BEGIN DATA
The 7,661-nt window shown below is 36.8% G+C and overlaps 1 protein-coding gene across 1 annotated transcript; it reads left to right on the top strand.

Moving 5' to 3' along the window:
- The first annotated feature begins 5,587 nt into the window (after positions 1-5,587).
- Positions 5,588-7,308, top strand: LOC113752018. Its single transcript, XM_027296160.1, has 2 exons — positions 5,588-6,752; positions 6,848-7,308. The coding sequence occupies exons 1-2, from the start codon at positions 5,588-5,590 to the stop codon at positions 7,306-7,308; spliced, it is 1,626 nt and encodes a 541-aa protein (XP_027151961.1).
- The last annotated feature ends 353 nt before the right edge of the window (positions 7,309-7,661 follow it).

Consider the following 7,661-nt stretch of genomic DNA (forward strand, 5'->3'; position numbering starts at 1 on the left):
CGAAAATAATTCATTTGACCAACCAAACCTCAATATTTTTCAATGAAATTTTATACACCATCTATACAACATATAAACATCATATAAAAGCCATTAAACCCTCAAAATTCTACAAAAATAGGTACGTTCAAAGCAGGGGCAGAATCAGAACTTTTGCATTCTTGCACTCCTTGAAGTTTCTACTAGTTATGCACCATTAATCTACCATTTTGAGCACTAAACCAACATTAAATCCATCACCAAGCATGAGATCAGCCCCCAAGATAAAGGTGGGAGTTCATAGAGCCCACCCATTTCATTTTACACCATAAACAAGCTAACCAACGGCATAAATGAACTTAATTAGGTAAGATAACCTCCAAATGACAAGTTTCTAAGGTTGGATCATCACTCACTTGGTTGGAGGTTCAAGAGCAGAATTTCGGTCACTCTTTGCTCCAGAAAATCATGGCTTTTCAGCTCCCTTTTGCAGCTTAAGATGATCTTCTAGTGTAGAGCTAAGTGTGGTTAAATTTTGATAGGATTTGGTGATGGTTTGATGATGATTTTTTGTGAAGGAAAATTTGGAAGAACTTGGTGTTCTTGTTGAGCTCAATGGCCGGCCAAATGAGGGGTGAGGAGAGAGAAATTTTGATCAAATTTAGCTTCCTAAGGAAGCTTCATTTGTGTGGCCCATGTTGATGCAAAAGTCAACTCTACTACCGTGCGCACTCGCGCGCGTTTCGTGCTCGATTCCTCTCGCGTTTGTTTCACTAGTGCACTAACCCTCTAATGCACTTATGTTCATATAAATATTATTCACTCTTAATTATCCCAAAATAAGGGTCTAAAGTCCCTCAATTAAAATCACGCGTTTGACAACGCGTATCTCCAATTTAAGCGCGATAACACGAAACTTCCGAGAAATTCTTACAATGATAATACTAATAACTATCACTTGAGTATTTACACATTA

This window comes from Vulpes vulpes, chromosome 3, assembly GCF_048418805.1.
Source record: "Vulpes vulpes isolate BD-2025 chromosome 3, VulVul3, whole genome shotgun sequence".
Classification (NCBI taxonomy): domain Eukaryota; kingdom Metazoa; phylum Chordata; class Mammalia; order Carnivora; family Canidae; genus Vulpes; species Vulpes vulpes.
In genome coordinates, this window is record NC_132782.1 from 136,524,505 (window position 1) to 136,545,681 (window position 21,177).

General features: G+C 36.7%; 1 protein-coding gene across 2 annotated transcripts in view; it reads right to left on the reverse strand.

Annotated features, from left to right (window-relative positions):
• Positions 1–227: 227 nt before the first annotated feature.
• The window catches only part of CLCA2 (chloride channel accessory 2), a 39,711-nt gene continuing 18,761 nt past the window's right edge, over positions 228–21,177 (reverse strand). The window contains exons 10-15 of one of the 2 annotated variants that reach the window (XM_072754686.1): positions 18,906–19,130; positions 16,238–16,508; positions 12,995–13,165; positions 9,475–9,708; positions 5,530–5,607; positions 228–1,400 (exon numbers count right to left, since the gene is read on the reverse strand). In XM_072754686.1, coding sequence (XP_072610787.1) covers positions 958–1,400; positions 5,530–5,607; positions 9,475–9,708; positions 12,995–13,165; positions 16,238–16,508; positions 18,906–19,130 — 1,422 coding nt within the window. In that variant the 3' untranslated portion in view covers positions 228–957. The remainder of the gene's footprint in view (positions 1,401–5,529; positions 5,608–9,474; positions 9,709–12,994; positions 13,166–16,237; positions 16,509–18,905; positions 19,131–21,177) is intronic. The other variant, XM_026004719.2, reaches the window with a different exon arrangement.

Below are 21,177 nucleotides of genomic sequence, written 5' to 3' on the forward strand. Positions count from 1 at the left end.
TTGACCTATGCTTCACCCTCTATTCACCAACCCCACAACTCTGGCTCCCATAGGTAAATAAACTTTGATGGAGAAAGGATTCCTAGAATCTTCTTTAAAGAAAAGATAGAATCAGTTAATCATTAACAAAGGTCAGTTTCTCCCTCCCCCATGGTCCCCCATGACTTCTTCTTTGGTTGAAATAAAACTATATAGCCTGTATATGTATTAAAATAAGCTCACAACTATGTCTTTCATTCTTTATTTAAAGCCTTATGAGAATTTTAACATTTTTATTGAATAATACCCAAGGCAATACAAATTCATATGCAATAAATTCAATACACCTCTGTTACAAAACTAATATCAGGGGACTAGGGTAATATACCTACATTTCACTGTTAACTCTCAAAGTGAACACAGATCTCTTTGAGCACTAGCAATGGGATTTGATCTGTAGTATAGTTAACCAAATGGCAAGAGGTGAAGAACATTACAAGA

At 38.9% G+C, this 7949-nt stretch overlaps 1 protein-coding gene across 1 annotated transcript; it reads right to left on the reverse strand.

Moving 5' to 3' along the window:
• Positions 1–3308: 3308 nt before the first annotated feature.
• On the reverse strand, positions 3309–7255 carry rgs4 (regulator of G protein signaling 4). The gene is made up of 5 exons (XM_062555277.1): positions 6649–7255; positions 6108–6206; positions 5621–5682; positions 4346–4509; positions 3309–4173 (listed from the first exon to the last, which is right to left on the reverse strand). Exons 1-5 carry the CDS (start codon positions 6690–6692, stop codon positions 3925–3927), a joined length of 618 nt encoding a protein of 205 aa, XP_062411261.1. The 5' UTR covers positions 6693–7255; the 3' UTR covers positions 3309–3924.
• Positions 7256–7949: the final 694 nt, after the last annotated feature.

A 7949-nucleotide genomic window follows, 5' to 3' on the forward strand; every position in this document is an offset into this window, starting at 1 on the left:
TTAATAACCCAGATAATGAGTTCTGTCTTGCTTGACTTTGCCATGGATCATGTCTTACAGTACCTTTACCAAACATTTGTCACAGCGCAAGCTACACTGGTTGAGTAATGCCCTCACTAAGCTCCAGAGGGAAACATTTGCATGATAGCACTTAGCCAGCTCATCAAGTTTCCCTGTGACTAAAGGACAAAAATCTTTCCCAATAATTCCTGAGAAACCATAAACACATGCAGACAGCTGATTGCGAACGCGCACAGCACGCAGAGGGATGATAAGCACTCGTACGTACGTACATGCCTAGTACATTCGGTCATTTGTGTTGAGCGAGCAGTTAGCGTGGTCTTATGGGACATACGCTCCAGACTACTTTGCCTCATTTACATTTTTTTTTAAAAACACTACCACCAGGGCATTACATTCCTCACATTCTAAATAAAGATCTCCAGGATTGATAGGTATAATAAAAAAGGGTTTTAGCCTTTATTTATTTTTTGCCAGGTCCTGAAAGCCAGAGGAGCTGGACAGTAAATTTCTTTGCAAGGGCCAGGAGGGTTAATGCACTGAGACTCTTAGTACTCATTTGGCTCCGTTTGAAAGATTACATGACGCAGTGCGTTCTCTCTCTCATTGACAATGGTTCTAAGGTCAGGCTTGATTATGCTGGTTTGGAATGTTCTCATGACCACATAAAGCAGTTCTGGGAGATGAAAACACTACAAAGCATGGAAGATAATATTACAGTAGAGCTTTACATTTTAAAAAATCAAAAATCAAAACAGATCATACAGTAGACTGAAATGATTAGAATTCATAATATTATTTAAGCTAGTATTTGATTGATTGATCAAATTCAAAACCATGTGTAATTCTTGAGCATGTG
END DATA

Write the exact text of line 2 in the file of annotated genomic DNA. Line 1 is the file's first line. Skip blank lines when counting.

Moving 5' to 3' along the window: